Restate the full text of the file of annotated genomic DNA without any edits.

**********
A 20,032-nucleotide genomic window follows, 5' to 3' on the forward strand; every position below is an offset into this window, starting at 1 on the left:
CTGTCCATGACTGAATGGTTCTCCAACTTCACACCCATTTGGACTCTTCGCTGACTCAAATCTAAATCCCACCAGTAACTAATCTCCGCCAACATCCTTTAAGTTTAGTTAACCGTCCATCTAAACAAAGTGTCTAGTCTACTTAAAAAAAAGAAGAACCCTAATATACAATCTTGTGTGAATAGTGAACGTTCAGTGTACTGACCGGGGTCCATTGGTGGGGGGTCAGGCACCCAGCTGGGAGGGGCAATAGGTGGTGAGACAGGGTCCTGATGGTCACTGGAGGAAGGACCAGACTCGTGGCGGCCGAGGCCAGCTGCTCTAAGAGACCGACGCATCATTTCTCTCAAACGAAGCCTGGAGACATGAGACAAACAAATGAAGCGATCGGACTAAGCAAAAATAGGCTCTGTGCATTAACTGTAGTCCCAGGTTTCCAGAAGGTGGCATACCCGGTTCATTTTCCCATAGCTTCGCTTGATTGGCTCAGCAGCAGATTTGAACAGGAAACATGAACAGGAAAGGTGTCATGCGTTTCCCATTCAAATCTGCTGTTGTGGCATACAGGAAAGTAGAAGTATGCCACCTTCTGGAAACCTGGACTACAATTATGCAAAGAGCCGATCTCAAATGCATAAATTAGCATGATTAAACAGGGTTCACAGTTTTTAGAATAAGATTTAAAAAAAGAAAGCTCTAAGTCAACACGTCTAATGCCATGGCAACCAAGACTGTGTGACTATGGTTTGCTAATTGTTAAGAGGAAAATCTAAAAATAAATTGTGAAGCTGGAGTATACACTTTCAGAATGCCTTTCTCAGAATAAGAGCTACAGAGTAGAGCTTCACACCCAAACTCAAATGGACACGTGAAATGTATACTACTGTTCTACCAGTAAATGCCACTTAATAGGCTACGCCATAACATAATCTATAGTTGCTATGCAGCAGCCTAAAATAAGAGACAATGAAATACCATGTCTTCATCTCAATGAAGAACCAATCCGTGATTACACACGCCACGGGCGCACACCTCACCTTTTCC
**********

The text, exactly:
A 20,032-nucleotide genomic window follows, 5' to 3' on the forward strand; every position below is an offset into this window, starting at 1 on the left:
CTGTCCATGACTGAATGGTTCTCCAACTTCACACCCATTTGGACTCTTCGCTGACTCAAATCTAAATCCCACCAGTAACTAATCTCCGCCAACATCCTTTAAGTTTAGTTAACCGTCCATCTAAACAAAGTGTCTAGTCTACTTAAAAAAAAGAAGAACCCTAATATACAATCTTGTGTGAATAGTGAACGTTCAGTGTACTGACCGGGGTCCATTGGTGGGGGGTCAGGCACCCAGCTGGGAGGGGCAATAGGTGGTGAGACAGGGTCCTGATGGTCACTGGAGGAAGGACCAGACTCGTGGCGGCCGAGGCCAGCTGCTCTAAGAGACCGACGCATCATTTCTCTCAAACGAAGCCTGGAGACATGAGACAAACAAATGAAGCGATCGGACTAAGCAAAAATAGGCTCTGTGCATTAACTGTAGTCCCAGGTTTCCAGAAGGTGGCATACCCGGTTCATTTTCCCATAGCTTCGCTTGATTGGCTCAGCAGCAGATTTGAACAGGAAACATGAACAGGAAAGGTGTCATGCGTTTCCCATTCAAATCTGCTGTTGTGGCATACAGGAAAGTAGAAGTATGCCACCTTCTGGAAACCTGGACTACAATTATGCAAAGAGCCGATCTCAAATGCATAAATTAGCATGATTAAACAGGGTTCACAGTTTTTAGAATAAGATTTAAAAAAAGAAAGCTCTAAGTCAACACGTCTAATGCCATGGCAACCAAGACTGTGTGACTATGGTTTGCTAATTGTTAAGAGGAAAATCTAAAAATAAATTGTGAAGCTGGAGTATACACTTTCAGAATGCCTTTCTCAGAATAAGAGCTACAGAGTAGAGCTTCACACCCAAACTCAAATGGACACGTGAAATGTATACTACTGTTCTACCAGTAAATGCCACTTAATAGGCTACGCCATAACATAATCTATAGTTGCTATGCAGCAGCCTAAAATAAGAGACAATGAAATACCATGTCTTCATCTCAATGAAGAACCAATCCGTGATTACACACGCCACGGGCGCACACCTCACCTTTTCC